Opinion: Pointing out inaccuracies in solar opinion piece

We understand that folks can have preferences over the use of property owned by their neighbors. But facts do matter. In a recent opinion piece (“Solar energy projects should be done properly” Nov. 9, 2015), the Rev. Dr. Stephanie Allen made assertions that are not true about her neighbor’s pursuit of a Community Solar Array.
“They bypassed the town of Addison,” is far from the truth. Well in advance of any permit application, SunCommon’s local solar community organizer spoke with Addison town’s selectboard chair, planning commission chair and zoning administrator to discuss the proposed project and seek input (on Feb. 12, 2015). SunCommon’s director of community organizing attended the selectboard meeting on March 10, presented our preliminary thoughts on the project and sought input. Our local community organizer then attended a planning commission meeting on May 11. Hardly bypassed, these town officials were well aware of the project.
“We had to track down SunCommon, send emails, ask for information including site plans…” As part of SunCommon’s Good Neighbor Agreement, we voluntarily sent a letter to her and each neighbor of the proposed CSA on March 19 in advance of the permit application, to engage them and seek their input. SunCommon’s president spoke with Rev. Allen on three separate occasions to describe in detail the project, options for siting and her ideas.
Rev. Allen and her spouse were invited by her neighbors to join a SunCommon adviser and tour the site to address their questions and concerns in August, but declined. We altered the design to accommodate her wishes, moving the array further from her property line and screening it with solid tree line. SunCommon subsequently sent her via certified mail in March the complete permit application including detailed plans with analysis of all the siting considerations, including alterations made at her request.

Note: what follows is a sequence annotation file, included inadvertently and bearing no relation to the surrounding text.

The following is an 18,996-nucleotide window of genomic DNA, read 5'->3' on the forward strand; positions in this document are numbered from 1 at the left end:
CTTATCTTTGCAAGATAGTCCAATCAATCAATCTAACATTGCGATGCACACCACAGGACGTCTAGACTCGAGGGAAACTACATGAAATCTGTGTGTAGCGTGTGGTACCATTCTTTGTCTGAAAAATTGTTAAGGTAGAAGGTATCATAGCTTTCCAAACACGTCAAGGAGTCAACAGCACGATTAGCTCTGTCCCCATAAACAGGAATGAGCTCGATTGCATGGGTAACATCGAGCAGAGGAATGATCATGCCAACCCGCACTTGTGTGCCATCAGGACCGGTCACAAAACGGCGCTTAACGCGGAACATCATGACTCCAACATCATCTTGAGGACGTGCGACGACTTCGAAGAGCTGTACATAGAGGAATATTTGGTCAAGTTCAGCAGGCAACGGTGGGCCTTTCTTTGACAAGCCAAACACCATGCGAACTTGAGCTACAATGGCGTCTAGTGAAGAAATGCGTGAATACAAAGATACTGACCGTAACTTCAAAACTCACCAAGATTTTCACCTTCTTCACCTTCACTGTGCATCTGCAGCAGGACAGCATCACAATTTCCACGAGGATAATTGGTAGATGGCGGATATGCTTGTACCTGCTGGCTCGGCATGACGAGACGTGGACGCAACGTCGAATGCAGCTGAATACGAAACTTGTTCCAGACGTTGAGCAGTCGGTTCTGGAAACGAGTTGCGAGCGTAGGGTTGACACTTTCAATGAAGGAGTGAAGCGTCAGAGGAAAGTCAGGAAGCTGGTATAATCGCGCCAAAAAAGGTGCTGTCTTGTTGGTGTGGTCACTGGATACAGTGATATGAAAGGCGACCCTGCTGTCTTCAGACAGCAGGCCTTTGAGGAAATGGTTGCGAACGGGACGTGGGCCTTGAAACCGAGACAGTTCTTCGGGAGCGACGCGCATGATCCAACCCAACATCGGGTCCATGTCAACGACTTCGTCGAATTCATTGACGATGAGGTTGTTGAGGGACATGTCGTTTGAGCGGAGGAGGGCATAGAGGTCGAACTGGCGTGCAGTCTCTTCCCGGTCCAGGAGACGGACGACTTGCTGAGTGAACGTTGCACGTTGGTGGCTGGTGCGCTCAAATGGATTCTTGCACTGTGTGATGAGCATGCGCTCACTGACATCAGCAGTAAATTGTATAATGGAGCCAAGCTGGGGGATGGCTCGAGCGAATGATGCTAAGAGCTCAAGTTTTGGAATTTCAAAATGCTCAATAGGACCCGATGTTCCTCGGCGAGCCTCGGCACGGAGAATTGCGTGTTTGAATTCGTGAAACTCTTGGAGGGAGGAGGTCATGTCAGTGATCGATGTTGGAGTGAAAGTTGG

“The proposed array in our ‘backyard’ would affect a wetland, is in the area of the Indiana bat and our home is a historic site.” Again, the facts are different. A biologist from the Vermont Agency of Natural Resources visited the site and confirmed that no class II wetlands were present. Additionally, the proposed array would have no impact on Indiana bats as the project requires no tree clearing.
With regard to the historic nature of her home, SunCommon submitted this site to the Vermont Division of Historic Preservation (VDHP) for their review and VDHP confirmed “the project will not have any adverse indirect effect on any standing historic structures.” And of course, the CSA is not in her backyard but on land she does not own, even as she seeks to tell her neighbor how he may use it.
“We live in an area zoned ‘rural residential with an emphasis on agriculture.’” Exactly. Vermont law prohibits her from denying her neighbor his right to construct farm structures like a tall silo, long barn, crops of his liking including 30-foot Christmas trees — all of which would be significantly more visible to her than her neighbor’s current project. He now is choosing a new cash crop, rows of solar panels, on land that he owns directly behind his own home. That is his right.
“We thought it was a safe assumption when we purchased our house that the 10-acre field behind us would not be developed.” Again, the expectation here is that her neighbor abandon his rights to use his land in a lawful and permitted manner?
While the solar permitting discussion continues throughout Vermont communities, we must not lose sight of the rights and desires of Vermont community solar land hosts. These land hosts seek an opportunity to use their property to advance local solar opportunities in their community. Whether their motivations be environmental, financial, community-minded or all of the above, land hosts deserve an educated and thoughtful discourse with their fellow community members.
Duane Peterson, Waterbury Center
Editor’s note: Duane Peterson of Waterbury is co-president of SunCommon. He also serves on theboards of directors of Vermont Businesses for Social Responsibility and the Vermont Public Interest Research Group.

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